Video | Agriculture | Confidence | Economy | Energy | Employment | Finance | Media | Property | RBNZ | Science | SOEs | Tax | Technology | Telecoms | Tourism | Transport | Search

 


Report on Building Trust In Emissions Reporting

PricewaterhouseCoopers Releases Report on Building Trust In Emissions Reporting

Julia Hoare, leader of Climate Change Services at PricewaterhouseCoopers in New Zealand, said a new report on emissions trading released today would provide “valuable reading” for many businesses and Government organisations looking towards carbon neutrality or offsetting emissions.

PricewaterhouseCoopers’ report Building Trust in Emissions Reporting highlights the key elements of a successful carbon trading regime, presents a new vision for compliance in emissions trading, and calls for global action to develop this important area.

Emissions trading schemes are based on emission rights (or other marketable units) linked to emissions. In an increasingly carbon constrained world, they represent an important value driver for both management and investors. Businesses covered by a scheme are required to report on their emissions and the verification of their emissions reporting is often comparable to an audit of financial statements.

The trading of emissions units is increasingly seen as a central part of the response to climate change, but such market mechanisms depend on trust and confidence. Any widespread or systemic failure, as a result of deficient monitoring and reporting, flawed compliance processes or fraud, could undermine confidence in markets and regulation and jeopardise the crucial policy goals that they are designed to address.

The report tackles an issue addressed by the Prime Minister in her opening address to Parliament on Tuesday where she stated: “[The Government is] also following closely exciting work in the private sector on the development of carbon trading regimes, and will be willing to consider what legislative and regulatory changes might be needed to put them into effect."

Ms Hoare said the findings of the PwC report also sounded a warning: “This report highlights problems arising due to the patchwork of emissions regulations emerging around the world, and sets out the areas that need to be considered,” she said. “It rightly stresses the importance of ensuring that any compliance or regulatory framework introduced to New Zealand demonstrates transparency, accountability and integrity.”

The report makes the case for urgent and coordinated action to develop a framework of generally accepted principles and practice that will underpin trust and efficiency in these new markets - in effect, a new Global Emissions Compliance Language.

Ms Hoare said confidence in the way any system worked was critical. “Everyone needs to be able to trust that emissions reductions are real and that they can put faith in the value of the underlying credits.”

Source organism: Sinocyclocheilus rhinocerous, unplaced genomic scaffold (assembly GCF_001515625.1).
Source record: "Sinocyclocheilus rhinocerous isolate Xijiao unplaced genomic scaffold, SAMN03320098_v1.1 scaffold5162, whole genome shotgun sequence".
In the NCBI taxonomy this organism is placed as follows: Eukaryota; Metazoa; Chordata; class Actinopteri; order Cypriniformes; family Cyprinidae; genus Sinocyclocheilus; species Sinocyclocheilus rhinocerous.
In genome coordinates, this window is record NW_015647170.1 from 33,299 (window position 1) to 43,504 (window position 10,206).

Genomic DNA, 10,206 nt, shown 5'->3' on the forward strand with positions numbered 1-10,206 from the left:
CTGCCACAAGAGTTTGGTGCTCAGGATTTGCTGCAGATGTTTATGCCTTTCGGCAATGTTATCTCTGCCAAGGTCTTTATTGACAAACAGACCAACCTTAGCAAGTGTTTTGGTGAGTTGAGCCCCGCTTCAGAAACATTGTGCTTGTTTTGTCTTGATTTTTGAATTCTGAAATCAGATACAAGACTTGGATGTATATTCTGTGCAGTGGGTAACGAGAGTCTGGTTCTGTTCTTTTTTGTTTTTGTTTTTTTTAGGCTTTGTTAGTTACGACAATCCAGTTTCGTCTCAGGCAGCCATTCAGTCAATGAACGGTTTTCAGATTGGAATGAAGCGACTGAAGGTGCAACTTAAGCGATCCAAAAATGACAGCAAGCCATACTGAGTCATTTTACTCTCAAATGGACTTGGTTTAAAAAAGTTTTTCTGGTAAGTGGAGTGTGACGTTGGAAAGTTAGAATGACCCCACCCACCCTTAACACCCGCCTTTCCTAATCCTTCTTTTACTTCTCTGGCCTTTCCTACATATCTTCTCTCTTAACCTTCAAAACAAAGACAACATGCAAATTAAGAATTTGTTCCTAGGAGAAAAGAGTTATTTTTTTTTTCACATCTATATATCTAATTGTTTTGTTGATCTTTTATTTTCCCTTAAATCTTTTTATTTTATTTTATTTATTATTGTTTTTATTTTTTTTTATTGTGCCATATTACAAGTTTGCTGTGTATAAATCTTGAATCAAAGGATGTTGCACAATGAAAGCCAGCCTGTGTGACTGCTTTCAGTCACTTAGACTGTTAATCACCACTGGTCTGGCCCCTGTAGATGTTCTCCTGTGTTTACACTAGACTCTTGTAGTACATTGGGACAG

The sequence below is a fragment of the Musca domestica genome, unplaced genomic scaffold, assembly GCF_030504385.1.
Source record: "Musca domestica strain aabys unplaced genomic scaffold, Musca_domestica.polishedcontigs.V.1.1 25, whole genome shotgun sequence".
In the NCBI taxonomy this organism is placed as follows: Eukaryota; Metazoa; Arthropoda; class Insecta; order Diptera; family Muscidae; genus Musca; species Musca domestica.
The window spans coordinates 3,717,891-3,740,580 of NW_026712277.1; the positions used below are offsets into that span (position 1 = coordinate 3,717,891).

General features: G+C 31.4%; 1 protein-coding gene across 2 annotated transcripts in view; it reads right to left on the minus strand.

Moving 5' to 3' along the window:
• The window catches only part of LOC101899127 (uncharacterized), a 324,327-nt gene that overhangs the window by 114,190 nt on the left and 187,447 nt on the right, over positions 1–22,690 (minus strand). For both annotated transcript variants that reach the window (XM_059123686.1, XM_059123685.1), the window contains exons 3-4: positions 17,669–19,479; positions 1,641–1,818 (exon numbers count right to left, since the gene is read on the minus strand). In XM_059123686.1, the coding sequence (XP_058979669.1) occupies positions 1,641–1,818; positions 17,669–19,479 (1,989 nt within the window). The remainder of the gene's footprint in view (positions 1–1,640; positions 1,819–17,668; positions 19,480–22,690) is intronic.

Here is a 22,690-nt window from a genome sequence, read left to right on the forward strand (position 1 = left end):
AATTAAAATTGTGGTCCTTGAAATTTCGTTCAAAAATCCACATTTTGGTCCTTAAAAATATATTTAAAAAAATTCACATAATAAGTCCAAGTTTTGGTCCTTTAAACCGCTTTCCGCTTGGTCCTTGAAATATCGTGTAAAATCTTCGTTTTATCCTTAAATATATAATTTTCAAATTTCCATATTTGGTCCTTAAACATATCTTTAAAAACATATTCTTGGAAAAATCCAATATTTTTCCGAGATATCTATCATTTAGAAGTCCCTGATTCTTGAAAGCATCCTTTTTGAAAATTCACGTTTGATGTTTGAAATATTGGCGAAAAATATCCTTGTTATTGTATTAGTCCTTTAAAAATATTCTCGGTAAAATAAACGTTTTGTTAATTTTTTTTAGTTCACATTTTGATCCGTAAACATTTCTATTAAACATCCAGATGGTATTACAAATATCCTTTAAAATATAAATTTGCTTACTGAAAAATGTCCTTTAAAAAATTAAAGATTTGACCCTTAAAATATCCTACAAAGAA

She also said the report’s findings were likely to be of particular interest to the 39 core public service departments that were recently directed to achieve carbon neutrality as part of the government's push for sustainability.

“Even in the absence of a formal regulatory response, the Government agencies singled out by David Parker and Annette King this week will need to understand emissions reporting and instruments to correctly report their carbon footprint and assess offset opportunities.”

ENDS

© Scoop Media

 
 
 
 
 
Business Headlines | Sci-Tech Headlines

 

Half Full: Dairy Payouts Steady, Cash Will Be Tight

Industry body DairyNZ is advising farmers to focus on strong cashflow management as they look ahead to the 2015-16 season following Fonterra's half-year results announcement today. More>>

ALSO:

First Union: Cotton On Plans To Use “Tea Break” Law

“The Prime Minister reassured New Zealanders that ‘post the passing of this law, will you all of a sudden find thousands of workers who are denied having a tea break? The answer is absolutely not’... Cotton On is proposing to remove tea and meal breaks for workers in its safety sensitive distribution centre. How long before other major chains try and follow suit?” More>>

ALSO:

Scoop Business: NZ-Korea FTA Signed Amid Spying, Lost Sovereignty Claims

A long-awaited free trade agreement between New Zealand and South Korea has been signed in Seoul by Prime Minister John Key and the Korean president, Park Geun-hye. More>>

ALSO:

PM Visit: NZ And Viet Nam Agree Ambitious Trade Target

New Zealand and Viet Nam have agreed an ambitious target of doubling two-way goods and service trade to around $2.2 billion by 2020, Prime Minister John Key has announced. More>>

ALSO:

Scoop Business: NZ Economy Grows 0.8% In Fourth Quarter

The New Zealand economy expanded in the fourth quarter as tourists drove growth in retailing and accommodation, and property sales increased demand for real estate services. More>>

ALSO:

Scoop Business: RBNZ’s Wheeler Keeps OCR On Hold, No Rate Hikes Ahead

The Reserve Bank has removed the prospect of future interest rate hikes from its forecast horizon as a strong kiwi dollar and cheap oil hold down inflation, and the central bank ponders whether to lower its assessment of where “neutral” interest rates should be. The kiwi dollar gained. More>>

ALSO:

Get More From Scoop

 
 
 
 
 
 
 
 
 
Business
Search Scoop  
 
 
Powered by Vodafone
NZ independent news